Lindsay is a regular on Offbeat Mama — writing about life as one of two moms of a baby girl. We’re happy to get to host her handiwork this week!
I’m a real DIY-er, and always have some sewing project or another in the works, so one thing we tend to have a plethora of — stuffed in bags and bins with no real home or immediate plan for use — is fabric scraps. If you’re looking for a cheap, simple, and green way to disguise a surprise, consider giving your discarded fabric some love by finding it a new purpose in life. Fabric scraps are a fantastic alternative to flimsy paper and shiny mylar — they’re a little classier than the funnies and are more visually interesting than brown paper bags.
My wife and I have always tried to make environmentally-conscious decisions, and welcoming our daughter to the family this fall really made us amp-up our consideration of the waste our little trio creates. One evening this past winter, as I was working on some crafty venture or another, my wife looked at my pile of scraps and suggested we use the modest collection of odds-n-ends to get a little greener with our gift-wrapping. She revealed that an old friend of hers employed this practice, and when the gem of an idea was passed on to me, I ate it up.
The first time we put the plan into action was the 2010 holiday season. My siblings and I don’t typically exchange gifts, but since we’ve all got littles, we send something small (like a homemade ornament) to each of the nieces and nephews every year. These are perfect-sized gifts for wrapping with fabric leftovers!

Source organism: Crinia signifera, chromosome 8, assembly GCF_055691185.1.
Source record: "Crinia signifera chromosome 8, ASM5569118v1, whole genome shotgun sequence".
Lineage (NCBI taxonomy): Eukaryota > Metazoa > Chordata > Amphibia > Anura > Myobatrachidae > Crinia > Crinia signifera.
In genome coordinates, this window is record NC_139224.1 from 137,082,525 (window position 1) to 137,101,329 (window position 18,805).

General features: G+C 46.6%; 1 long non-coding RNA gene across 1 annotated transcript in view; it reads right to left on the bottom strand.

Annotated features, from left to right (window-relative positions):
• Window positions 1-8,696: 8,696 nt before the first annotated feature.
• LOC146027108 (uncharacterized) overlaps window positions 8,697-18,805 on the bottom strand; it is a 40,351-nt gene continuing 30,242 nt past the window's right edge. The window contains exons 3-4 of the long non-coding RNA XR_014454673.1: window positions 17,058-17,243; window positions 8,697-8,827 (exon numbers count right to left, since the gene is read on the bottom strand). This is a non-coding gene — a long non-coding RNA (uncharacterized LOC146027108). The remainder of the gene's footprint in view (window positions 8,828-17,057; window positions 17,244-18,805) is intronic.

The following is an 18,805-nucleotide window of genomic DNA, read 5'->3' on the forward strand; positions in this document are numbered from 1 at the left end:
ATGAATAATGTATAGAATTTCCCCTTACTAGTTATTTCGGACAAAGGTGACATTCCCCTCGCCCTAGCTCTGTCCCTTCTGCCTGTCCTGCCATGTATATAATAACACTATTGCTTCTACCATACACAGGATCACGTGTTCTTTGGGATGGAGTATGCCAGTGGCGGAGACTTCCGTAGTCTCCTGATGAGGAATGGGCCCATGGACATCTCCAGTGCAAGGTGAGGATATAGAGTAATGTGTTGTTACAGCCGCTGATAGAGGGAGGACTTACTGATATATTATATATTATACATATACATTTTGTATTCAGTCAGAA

To use fabric as gift-wrap, follow the same general guidelines as you would with paper. You’ll want the fabric to be about twice as wide as any item you’re wrapping, with enough length to fold over envelope-style, concealing the edges. I find that I use a bit more fabric for wrapping than paper, because using hemp, yarn, twine, and string to hold down the loose bits of material is less precise than tape and requires more material to get a good “seal.” If you’re the kind of wrapper who needs an extra finger as you tie a ribbon on a package, I suggest recruiting someone to lend a third hand to hold the fabric down as you make your knots and bows. In a pinch, a spot of hot glue works to tack down edges and corners as you decorate; just take care not to damage the item you’re wrapping.
As a final step, consider sprucing up the packages further with other goodies that may be hiding in drawers, crannies, and closets. Silk flowers and beads make great accents, and gift tags can be cut from paper bags, cardboard, or the fronts of those greeting cards you’ve been hoarding. Bonus “green” points if you can convince the gift recipient to re-use the fabric for a craft project or (better yet!) the next gift they give!